• Out-of-pocket maximums: This is the most you will pay out of pocket for covered healthcare costs each year.9 

Your plan’s benefits are also important. In addition to healthcare, many plans offer vision, dental and hearing benefits along with other perks like fitness club memberships. Almost all plans offer telehealth benefits.10

Costs

Besides premiums, Medicare Advantage plan costs can include coinsurance, copayments, deductibles, and out-of-pocket maximums.

When and How Do You Enroll in Medicare Advantage?

To enroll in an MA plan, contact the insurance company you’d like to sign up with or visit the Medicare Plan Finder. You have several opportunities to enroll:

  • Initial enrollment period: This period starts three months before the month you turn 65 and lasts for three months after your 65th birthday month. During this period you can sign up for an MA plan. 
  • Open enrollment period: From October 15 – December 7 each year you can drop, change or enroll in an MA plan. 
  • Medicare Advantage open enrollment period: From January 1 – March 31, you can switch to another MA plan or drop your MA plan and return to Original Medicare. 
  • General enrollment period: If you start Medicare Part B between January 1 and March 31, you can also enroll in an MA plan. Your plan would then start on July 1.11 
  • Special enrollment period: You’re entitled to switch, drop or enroll in a plan in certain situations, including: 
    • Moving out of the service area of your current plan
    • Losing Medicaid eligibility
    • Qualifying for new coverage through an employer or union
    • Medicare terminating its contract with your current MA plan
    • Other special circumstances such as moving into a nursing home12

How Much Do Medicare Advantage Plans Cost in Massachusetts?

The average cost for an MA plan in Massachusetts in 2021 is $57.70 per month. That is more than double the national average of $21.13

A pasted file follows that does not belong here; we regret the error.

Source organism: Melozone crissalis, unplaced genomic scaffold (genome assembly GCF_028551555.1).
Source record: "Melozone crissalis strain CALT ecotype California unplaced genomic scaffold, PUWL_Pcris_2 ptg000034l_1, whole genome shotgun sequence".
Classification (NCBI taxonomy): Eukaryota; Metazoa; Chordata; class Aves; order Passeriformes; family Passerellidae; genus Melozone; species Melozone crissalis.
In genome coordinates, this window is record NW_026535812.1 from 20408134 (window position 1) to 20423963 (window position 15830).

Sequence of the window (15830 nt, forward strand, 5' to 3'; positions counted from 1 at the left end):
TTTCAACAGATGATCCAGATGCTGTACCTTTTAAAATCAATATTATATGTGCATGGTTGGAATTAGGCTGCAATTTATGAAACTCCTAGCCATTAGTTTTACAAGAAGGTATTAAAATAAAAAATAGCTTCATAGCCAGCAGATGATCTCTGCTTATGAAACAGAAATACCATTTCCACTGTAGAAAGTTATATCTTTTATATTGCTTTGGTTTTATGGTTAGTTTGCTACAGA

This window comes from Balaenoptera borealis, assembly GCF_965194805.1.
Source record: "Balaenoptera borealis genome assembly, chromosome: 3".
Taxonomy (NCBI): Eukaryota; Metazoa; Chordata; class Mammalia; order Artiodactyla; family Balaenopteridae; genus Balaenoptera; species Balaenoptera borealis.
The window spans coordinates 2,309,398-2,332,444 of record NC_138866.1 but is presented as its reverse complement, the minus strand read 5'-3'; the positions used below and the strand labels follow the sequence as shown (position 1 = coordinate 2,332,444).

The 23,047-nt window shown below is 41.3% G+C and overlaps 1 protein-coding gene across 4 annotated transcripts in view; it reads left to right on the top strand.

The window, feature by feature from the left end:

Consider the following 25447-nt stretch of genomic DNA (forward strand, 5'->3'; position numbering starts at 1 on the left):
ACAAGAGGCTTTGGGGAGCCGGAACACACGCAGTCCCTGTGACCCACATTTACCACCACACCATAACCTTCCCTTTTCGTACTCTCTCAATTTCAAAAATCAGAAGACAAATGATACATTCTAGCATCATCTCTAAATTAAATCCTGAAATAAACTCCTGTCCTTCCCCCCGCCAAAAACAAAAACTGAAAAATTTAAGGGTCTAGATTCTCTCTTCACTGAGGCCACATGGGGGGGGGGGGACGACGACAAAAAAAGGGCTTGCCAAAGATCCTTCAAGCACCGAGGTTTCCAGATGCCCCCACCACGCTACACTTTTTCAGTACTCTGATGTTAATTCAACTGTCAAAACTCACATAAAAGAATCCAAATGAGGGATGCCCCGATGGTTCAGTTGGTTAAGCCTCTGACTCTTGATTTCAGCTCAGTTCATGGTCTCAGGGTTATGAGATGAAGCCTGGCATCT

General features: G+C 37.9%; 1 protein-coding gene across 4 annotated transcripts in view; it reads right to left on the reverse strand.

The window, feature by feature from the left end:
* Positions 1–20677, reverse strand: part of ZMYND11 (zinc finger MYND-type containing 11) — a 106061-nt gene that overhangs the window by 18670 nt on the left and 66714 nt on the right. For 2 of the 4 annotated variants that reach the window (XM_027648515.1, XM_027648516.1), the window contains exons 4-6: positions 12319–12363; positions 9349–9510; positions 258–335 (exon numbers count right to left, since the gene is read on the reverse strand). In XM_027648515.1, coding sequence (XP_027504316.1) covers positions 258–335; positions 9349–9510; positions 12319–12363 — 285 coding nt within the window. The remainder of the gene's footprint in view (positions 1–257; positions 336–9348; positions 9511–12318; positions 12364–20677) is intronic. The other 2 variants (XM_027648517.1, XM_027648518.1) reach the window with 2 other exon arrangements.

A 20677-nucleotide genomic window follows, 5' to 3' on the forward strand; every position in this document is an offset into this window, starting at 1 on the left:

Bostonians have access to 34 MA plans from seven insurance companies. Thirteen plans have a $0 premium, 12 have premiums from $28 to $99, and four have premiums of over $200 per month.

By comparison, Worcester residents have access to 40 MA plans from eight insurance companies. Seventeen plans have a $0 premium, 11 have premiums from $20 to $99 and three have premiums of over $200 per month.14

What If You Want to Change Your Medicare Advantage Plan?

You have two periods to make changes to your MA plan each year. The first time is during the Medicare Advantage open enrollment period from January 1 – March 31. The second opportunity is during open enrollment, which is from October 15 – December 7. You can switch or drop your MA plan during both periods.15

What Are Medicare Resources in Massachusetts?

Massachusetts offers several healthcare resources to residents on Medicare, including: 

  • The SHINE Program: This service provides free health insurance counseling to Massachusetts residents, including those on Medicare. 
  • The Division of Insurance: This is where you can file a complaint about your insurance company.
  • MassHealth: This is Massachusetts’ Medicaid program, which provides health insurance to those with low incomes and limited assets. 

Massachusetts Resources

Massachusetts has several healthcare resources, such as the SHINE Program, which provides free health insurance counseling for state residents, including those on Medicare.

Next Steps

To find an MA plan that’s right for you, visit the Medicare Plan Finder or insurance company websites. Compare the premiums, out-of-pocket costs and maximums, and benefits of each plan. Choose a plan that’s affordable and provides the benefits you need. 



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  1. U.S. Government Website for Medicare. “Understanding Medicare Advantage Plans.” medicare.gov (accessed January 5, 2021), 4.

  2. Fugelsten Biniek, Jeannie; Freed, Meredith; Damico, Anthony; and Neuman, Trisha. “Medicare Advantage 2021 Spotlight: First Look.” kff.org (accessed January 5, 2021).

  3. Understanding Medicare Advantage Plans.” 15-22.

  4. Medicare Advantage 2021 Spotlight: First Look.”

  5. Understanding Medicare Advantage Plans.” 10, 23.

  6. U.S. Government Website for Medicare. “Part D Late Enrollment Penalty.” medicare.gov (accessed January 5, 2021).

  7. Medicare Advantage 2021 Spotlight: First Look.”

  8. Understanding Medicare Advantage Plans.” 11.

  9. U.S. Government Website for Medicare. “Costs for Medicare Advantage Plans.” medicare.gov (accessed January 5, 2021).

  10. Medicare Advantage 2021 Spotlight: First Look.”

  11. Understanding Medicare Advantage Plans.” 13.

  12. U.S. Government Website for Medicare. “Special Circumstances (Special Enrollment Periods).” medicare.gov (accessed January 5, 2021).

  13. Centers for Medicare and Medicaid Services. “Medicare Advantage Average Monthly Premiums, 2007-2021.” cms.gov (accessed January 5, 2021).

  14. U.S. Government Website for Medicare.”Find a Medicare Plan.” medicare.gov (accessed January 4, 2021).

  15. Understanding Medicare Advantage Plans.” 13.